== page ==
A Sermon by David Lloyd
July 24, 2005
The Treasure of the Cross
Let me read this week’s Epistle from the lectionary to you. It’s from Paul’s letter to the church in Rome.
In certain ways we are weak, but the Spirit is here to help us. For example, when we don’t know what to pray for, the Spirit prays for us in ways that cannot be put into words. All of our thoughts are known to God. He can understand what is in the mind of the Spirit, as the Spirit prays for God’s people. We know that God is always at work for the good of everyone who loves him. They are the ones God has chosen for his purpose, and he has always known who his chosen ones would be. He had decided to let them become like his own Son, so that his Son would be the first of many children. God then accepted the people he had already decided to choose, and he has shared his glory with them.
What can we say about all this? If God is on our side, can anyone be against us? God did not keep back his own Son, but he gave him for us. If God did this, won’t he freely give us everything else? If God says his chosen ones are acceptable to him, can anyone bring charges against them? Or can anyone condemn them? No indeed! Christ died and was raised to life, and now he is at God’s right side, speaking to him for us. Can anything separate us from the love of Christ? Can trouble, suffering, and hard times, or hunger and nakedness, or danger and death? It is exactly as the Scriptures say, “For you we face death all day long. We are like sheep on their way to be butchered.”
In everything we have won more than a victory because of Christ who loves us. I am sure that nothing can separate us from God’s love–not life or death, not angels or spirits, not the present or the future, and not powers above or powers below. Nothing in all creation can separate us from God’s love for us in Christ Jesus our Lord!
What a glorious passage! God’s love for us is a treasure, truly a pearl for which we would sell everything we had.
One of my favorite magazines, which sometimes gets curious glances from my seatmates or fellow standees when I read it on the Metro, is the Christian Century. It holds up a broad range of issues from the news to film reviews, from scripture interpretations useful for sermons to poetry, from the perspective of mainline to liberal Christian Protestant denominations and Catholic thought.
I have quoted from the Christian Century in some of my previous sermons and I have reflected on some of its articles when I have been reading scripture or listening to others sermons. Recently I have been reflecting over and over on a review of seven books by S. Mark Heim in the March 22 issue, even though I haven’t read any of the books mentioned in it, and I confess that I am unlikely to read them. But I have been unable to put the review itself out of my mind.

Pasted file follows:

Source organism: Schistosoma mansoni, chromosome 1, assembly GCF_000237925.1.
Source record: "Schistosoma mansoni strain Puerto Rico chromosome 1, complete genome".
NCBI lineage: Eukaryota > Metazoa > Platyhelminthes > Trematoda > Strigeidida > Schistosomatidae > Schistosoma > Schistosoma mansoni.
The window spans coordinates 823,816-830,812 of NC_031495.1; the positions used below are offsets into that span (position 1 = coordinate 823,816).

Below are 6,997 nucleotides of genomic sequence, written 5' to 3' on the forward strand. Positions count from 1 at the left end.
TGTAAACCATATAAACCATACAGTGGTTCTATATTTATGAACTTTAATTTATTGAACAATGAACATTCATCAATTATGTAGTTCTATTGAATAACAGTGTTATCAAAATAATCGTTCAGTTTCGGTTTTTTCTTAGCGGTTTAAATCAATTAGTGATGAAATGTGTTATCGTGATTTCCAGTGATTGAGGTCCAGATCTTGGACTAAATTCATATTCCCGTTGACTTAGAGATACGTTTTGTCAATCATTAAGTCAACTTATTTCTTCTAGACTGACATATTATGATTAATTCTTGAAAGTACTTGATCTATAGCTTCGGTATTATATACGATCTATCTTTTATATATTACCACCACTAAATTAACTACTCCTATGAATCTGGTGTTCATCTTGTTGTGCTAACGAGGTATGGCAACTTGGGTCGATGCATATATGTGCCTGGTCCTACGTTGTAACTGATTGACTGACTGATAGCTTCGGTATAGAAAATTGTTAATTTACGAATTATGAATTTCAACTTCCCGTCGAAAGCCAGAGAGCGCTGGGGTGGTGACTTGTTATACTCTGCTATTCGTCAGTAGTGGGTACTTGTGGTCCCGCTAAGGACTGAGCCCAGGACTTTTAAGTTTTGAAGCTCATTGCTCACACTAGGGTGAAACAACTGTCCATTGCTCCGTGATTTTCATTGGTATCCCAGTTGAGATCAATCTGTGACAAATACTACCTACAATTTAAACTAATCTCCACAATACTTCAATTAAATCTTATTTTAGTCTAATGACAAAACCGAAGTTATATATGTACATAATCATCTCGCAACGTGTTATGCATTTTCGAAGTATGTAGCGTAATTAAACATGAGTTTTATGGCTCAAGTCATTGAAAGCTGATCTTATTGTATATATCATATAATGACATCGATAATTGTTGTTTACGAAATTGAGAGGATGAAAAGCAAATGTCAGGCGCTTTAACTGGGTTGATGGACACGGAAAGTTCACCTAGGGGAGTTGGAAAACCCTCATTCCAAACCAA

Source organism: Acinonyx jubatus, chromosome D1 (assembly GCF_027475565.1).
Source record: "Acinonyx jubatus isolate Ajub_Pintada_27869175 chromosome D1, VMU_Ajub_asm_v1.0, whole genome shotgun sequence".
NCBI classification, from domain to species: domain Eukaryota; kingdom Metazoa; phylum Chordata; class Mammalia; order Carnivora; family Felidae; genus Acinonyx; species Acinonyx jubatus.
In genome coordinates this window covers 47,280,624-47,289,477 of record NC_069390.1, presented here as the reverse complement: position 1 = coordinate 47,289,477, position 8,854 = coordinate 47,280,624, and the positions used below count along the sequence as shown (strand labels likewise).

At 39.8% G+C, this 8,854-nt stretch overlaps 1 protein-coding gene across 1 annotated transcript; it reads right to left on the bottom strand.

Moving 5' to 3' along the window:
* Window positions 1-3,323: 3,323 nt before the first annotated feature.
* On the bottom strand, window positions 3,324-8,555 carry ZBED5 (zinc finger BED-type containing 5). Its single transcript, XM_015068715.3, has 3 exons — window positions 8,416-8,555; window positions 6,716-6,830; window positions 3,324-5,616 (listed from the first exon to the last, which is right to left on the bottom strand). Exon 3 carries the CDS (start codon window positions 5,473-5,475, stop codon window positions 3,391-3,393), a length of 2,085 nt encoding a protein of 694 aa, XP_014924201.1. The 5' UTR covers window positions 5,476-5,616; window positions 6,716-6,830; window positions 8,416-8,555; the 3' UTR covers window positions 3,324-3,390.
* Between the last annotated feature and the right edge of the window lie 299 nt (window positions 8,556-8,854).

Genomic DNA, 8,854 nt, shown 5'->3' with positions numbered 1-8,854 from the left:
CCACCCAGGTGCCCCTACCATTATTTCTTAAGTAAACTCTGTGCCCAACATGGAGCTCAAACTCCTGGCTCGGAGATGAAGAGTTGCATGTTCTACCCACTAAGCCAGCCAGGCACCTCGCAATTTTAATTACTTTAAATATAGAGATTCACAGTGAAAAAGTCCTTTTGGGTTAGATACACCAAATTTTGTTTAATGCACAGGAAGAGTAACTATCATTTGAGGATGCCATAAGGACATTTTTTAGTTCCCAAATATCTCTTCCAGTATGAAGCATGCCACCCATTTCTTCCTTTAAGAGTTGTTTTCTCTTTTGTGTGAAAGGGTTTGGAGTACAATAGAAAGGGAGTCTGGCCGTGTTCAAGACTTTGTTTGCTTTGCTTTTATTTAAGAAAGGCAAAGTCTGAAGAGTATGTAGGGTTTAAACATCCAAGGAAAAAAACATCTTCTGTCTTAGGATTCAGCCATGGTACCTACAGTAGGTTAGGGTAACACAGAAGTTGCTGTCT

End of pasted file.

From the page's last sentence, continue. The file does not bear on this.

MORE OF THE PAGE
The review was entitled, “Cross purposes: rethinking the death of Jesus.” Witty title, eh? It begins,
Is the story of Jesus mainly about his death and a life that leads to it, or is the story of Jesus mainly about his life and a death that flows from it? On one view, it hardly matters: these are just two ways of looking at the same thing. On a more combative view, the difference is as great as night and day. Does the cross belong on the sleeves (and hearts) of Christians, as the glorious core of their faith, or does it belong in the repair shop, in need of drastic repairs, the primary Christian embarrassment for believers and an offense to outsiders.
The first view, in Heim’s words, is
a theology of the cross, a theology that says Jesus’ death is the supreme saving act, and the equation of guilt, punishment and grace worked out through the execution of the innocent, divine victim in place of a rightly condemned humanity provides the essential sum of Christianity itself.
The theology of the cross, also called the theology of atonement, is what we mean when we say that Christ died for us (even if we can’t bring ourselves to say that he died for our sins). Because of Christ’s death, we want to know more about Jesus, what he said and did that made the Romans and the Sadducees want to kill him, and what there is in those teachings and acts that should guide us in our lives. Christ’s resurrection is the proof that we are freed from sin by the cross, and that is good news, that is the Gospel.
The second view, also known as the social gospel, is that the important thing is what Jesus said and did and what there is in his teachings and acts that should guide us in our lives. Christ’s teachings and healings and acts of inclusion are good news to the poor, proclaim release for prisoners and recovery of sight for the blind, and set broken victims free. That is the Gospel. When we do what Jesus did, we are Christ’s body, knowing that this made the Romans and the Sadducees want to kill him, and that following in his footsteps will make our modern powers and principalities want to do the same to us. Christ’s resurrection is the proof that in living the way Jesus did, we have nothing to fear from death.